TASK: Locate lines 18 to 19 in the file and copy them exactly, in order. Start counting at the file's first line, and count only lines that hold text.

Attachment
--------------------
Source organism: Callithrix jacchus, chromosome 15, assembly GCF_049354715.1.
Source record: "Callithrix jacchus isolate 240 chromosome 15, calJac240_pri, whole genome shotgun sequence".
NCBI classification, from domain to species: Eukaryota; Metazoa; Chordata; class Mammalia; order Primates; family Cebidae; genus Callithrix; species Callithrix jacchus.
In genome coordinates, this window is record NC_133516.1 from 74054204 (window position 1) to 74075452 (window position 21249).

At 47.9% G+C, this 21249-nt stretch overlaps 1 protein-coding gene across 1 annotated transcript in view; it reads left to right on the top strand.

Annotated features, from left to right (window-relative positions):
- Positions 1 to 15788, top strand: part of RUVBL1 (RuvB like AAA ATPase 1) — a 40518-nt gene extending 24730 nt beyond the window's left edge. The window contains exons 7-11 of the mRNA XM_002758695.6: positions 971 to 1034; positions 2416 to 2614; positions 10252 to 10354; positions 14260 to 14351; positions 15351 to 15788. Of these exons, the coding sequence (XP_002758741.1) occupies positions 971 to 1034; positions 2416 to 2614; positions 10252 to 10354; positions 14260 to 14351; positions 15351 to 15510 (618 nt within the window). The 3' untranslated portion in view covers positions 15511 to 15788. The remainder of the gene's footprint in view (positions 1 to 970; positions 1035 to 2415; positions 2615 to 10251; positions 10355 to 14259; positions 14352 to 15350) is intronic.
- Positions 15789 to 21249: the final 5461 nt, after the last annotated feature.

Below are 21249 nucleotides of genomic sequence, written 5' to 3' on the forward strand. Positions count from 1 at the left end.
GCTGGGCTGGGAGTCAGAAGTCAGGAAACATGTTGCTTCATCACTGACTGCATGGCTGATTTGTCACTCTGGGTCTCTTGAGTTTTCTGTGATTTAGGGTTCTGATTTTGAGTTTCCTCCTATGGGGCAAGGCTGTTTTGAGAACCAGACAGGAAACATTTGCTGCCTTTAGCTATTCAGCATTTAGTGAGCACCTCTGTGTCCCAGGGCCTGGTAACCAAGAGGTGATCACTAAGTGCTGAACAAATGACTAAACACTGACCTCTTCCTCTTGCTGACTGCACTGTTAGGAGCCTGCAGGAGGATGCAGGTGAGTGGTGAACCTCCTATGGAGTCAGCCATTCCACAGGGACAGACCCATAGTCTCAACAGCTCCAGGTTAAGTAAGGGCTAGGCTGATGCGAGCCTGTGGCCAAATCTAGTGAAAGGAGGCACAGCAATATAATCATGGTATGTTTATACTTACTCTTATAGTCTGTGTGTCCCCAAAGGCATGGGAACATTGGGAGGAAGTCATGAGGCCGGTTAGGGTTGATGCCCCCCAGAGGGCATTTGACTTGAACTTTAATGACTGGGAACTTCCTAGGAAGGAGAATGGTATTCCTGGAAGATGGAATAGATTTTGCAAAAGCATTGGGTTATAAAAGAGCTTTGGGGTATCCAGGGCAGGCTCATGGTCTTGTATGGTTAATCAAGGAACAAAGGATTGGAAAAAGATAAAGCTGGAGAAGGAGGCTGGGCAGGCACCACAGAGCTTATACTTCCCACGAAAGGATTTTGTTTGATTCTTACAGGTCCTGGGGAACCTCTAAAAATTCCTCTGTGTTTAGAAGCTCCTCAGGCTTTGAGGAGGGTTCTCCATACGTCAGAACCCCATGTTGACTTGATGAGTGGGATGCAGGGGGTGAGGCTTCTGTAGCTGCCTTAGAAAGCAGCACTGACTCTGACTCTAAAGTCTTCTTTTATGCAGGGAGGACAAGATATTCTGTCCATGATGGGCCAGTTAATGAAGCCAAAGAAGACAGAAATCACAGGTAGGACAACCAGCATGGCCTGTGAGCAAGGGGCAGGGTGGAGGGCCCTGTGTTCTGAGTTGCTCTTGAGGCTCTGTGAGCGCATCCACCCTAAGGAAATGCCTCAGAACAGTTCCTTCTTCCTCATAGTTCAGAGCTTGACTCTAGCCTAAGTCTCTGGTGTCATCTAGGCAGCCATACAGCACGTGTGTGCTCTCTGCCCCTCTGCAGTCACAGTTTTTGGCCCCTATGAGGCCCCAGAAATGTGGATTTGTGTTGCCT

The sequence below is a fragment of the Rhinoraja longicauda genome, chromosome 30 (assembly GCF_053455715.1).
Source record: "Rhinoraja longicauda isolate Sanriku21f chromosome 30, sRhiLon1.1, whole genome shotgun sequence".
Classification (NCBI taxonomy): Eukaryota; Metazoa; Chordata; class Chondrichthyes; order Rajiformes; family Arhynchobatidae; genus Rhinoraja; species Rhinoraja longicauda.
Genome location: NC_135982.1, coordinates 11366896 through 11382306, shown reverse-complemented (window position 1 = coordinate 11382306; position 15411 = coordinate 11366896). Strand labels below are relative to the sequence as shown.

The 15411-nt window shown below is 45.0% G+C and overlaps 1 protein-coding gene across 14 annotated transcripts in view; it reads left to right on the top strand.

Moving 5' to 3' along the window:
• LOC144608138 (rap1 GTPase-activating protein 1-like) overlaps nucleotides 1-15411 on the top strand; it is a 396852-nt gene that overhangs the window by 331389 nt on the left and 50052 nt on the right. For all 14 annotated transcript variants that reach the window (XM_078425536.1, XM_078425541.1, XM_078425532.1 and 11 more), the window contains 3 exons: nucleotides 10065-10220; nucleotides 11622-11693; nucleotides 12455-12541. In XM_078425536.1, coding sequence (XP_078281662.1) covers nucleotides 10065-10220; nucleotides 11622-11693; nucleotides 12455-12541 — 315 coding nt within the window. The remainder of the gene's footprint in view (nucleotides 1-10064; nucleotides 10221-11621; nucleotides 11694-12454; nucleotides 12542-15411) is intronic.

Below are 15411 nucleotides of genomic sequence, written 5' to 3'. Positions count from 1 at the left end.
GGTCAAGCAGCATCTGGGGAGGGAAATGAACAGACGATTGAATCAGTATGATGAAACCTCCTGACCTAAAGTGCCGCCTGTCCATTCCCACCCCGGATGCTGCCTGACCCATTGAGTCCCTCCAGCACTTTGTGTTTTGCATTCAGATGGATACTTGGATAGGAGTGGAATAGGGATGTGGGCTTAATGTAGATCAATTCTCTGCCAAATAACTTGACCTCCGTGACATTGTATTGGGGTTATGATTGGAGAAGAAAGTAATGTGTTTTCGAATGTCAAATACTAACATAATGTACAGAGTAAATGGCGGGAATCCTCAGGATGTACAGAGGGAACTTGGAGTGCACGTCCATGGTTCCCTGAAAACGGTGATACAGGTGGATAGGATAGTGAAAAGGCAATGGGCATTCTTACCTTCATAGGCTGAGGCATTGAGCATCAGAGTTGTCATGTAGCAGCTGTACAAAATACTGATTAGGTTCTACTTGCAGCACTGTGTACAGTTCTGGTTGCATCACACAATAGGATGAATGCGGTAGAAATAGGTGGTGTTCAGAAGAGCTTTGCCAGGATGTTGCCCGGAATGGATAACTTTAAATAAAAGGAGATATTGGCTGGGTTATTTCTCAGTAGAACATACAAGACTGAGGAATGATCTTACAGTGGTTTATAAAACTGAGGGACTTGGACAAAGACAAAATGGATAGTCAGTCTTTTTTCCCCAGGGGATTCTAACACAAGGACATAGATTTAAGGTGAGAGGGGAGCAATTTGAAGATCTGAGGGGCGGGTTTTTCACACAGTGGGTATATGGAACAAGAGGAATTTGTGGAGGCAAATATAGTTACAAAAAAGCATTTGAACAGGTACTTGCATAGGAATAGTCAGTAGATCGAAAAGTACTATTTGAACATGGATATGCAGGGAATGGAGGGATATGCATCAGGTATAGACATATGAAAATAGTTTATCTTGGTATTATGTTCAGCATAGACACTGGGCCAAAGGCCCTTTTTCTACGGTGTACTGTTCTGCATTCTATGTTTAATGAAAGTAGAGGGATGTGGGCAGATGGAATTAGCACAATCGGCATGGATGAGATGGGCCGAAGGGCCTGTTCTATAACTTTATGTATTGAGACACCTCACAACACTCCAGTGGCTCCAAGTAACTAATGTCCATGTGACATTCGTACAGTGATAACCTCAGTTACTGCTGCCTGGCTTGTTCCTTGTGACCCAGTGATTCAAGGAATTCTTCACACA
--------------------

Below are 15411 nucleotides of genomic sequence, written 5' to 3'. Positions count from 1 at the left end.
GGTCAAGCAGCATCTGGGGAGGGAAATGAACAGACGATTGAATCAGTATGATGAAACCTCCTGACCTAAAGTGCCGCCTGTCCATTCCCACCCCGGATGCTGCCTGACCCATTGAGTCCCTCCAGCACTTTGTGTTTTGCATTCAGATGGATACTTGGATAGGAGTGGAATAGGGATGTGGGCTTAATGTAGATCAATTCTCTGCCAAATAACTTGACCTCCGTGACATTGTATTGGGGTTATGATTGGAGAAGAAAGTAATGTGTTTTCGAATGTCAAATACTAACATAATGTACAGAGTAAATGGCGGGAATCCTCAGGATGTACAGAGGGAACTTGGAGTGCACGTCCATGGTTCCCTGAAAACGGTGATACAGGTGGATAGGATAGTGAAAAGGCAATGGGCATTCTTACCTTCATAGGCTGAGGCATTGAGCATCAGAGTTGTCATGTAGCAGCTGTACAAAATACTGATTAGGTTCTACTTGCAGCACTGTGTACAGTTCTGGTTGCATCACACAATAGGATGAATGCGGTAGAAATAGGTGGTGTTCAGAAGAGCTTTGCCAGGATGTTGCCCGGAATGGATAACTTTAAATAAAAGGAGATATTGGCTGGGTTATTTCTCAGTAGAACATACAAGACTGAGGAATGATCTTACAGTGGTTTATAAAACTGAGGGACTTGGACAAAGACAAAATGGATAGTCAGTCTTTTTTCCCCAGGGGATTCTAACACAAGGACATAGATTTAAGGTGAGAGGGGAGCAATTTGAAGATCTGAGGGGCGGGTTTTTCACACAGTGGGTATATGGAACAAGAGGAATTTGTGGAGGCAAATATAGTTACAAAAAAGCATTTGAACAGGTACTTGCATAGGAATAGTCAGTAGATCGAAAAGTACTATTTGAACATGGATATGCAGGGAATGGAGGGATATGCATCAGGTATAGACATATGAAAATAGTTTATCTTGGTATTATGTTCAGCATAGACACTGGGCCAAAGGCCCTTTTTCTACGGTGTACTGTTCTGCATTCTATGTTTAATGAAAGTAGAGGGATGTGGGCAGATGGAATTAGCACAATCGGCATGGATGAGATGGGCCGAAGGGCCTGTTCTATAACTTTATGTATTGAGACACCTCACAACACTCCAGTGGCTCCAAGTAACTAATGTCCATGTGACATTCGTACAGTGATAACCTCAGTTACTGCTGCCTGGCTTGTTCCTTGTGACCCAGTGATTCAAGGAATTCTTCACACA